The outstanding issues in the ongoing legal tussle over Act 13, the state’s oil and gas drilling law, will be argued May 14 when Pennsylvania Commonwealth Court convenes in Philadelphia.
When the state Supreme Court decided by a 4-2 vote in December that the zoning provisions of Act 13 were unconstitutional because they stripped municipalities of their land-use and planning rights, they also asked that Commonwealth Court re-examine some of the arguments brought in the suit that the lower court did not address or dismissed the first time around.
According to a memorandum issued Thursday by Commonwealth Court Judge Dan Pellegrini, the four issues that will be argued in May are whether the owners of private wells have the same right to be notified of spills from drilling operations, a right that the proprietors of public wells have under the law; if the Public Utility Commission still has the authority to review the zoning ordinances of municipalities; whether eminent domain can be invoked by oil and gas companies; and whether the Act 13 provision that limits what doctors and other health professionals can reveal about the chemicals used in the drilling process – a gag rule, essentially – is constitutional.
With no issue having been raised about impact fees by the Public Utility Commission, they will stay in place, according to John Smith, the attorney representing several of the municipalities in the suit. Those fees yield about $200 million to communities across the commonwealth every year.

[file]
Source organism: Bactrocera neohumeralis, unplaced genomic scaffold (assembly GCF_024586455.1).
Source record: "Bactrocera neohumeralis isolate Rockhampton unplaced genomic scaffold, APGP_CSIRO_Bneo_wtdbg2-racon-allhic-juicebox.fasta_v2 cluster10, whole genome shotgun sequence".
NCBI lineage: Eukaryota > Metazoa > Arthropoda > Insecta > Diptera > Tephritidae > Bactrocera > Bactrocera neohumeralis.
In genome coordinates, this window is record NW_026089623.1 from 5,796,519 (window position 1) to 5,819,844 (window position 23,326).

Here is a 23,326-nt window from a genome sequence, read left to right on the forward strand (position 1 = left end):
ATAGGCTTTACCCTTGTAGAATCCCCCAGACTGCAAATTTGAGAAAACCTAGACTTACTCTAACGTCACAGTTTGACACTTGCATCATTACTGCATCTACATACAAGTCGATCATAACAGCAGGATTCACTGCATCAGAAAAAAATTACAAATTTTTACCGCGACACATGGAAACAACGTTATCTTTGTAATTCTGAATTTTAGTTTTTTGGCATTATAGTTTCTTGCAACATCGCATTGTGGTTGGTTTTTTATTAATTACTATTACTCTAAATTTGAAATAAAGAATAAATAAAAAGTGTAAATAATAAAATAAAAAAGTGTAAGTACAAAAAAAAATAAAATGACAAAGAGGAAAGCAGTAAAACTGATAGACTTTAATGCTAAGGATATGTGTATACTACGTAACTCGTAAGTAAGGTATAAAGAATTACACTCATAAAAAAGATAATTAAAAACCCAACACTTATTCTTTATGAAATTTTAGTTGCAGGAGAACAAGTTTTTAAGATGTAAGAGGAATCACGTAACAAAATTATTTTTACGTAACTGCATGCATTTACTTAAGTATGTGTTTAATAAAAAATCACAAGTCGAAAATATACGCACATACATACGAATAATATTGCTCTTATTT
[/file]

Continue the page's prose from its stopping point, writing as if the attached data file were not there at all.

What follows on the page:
“The rest of the law stays in place,” Smith explained.
Act 13 was approved by the Pennsylvania General Assembly and signed into law by Gov. Tom Corbett in early 2012, with proponents arguing that it created uniformity in the rules governing oil and gas drilling in the state, and established regulations in communities that did not have them.
However, opponents argued that the law, particularly its zoning provisions, gave too much latitude to energy companies and stripped them of their rights to determine where and when drilling could take place.
Within weeks of Act 13 becoming law, Cecil, Robinson, Peters and Mt. Pleasant townships in Washington County, as well as South Fayette Township in Allegheny County and two municipalities in the eastern part of the state, filed suit against the state. Commonwealth Court, for the most part, ruled in their favor in July 2012, with the Supreme Court upholding its decision in December.
A request by the Corbett administration for the state Supreme Court to reconsider the case was denied last month.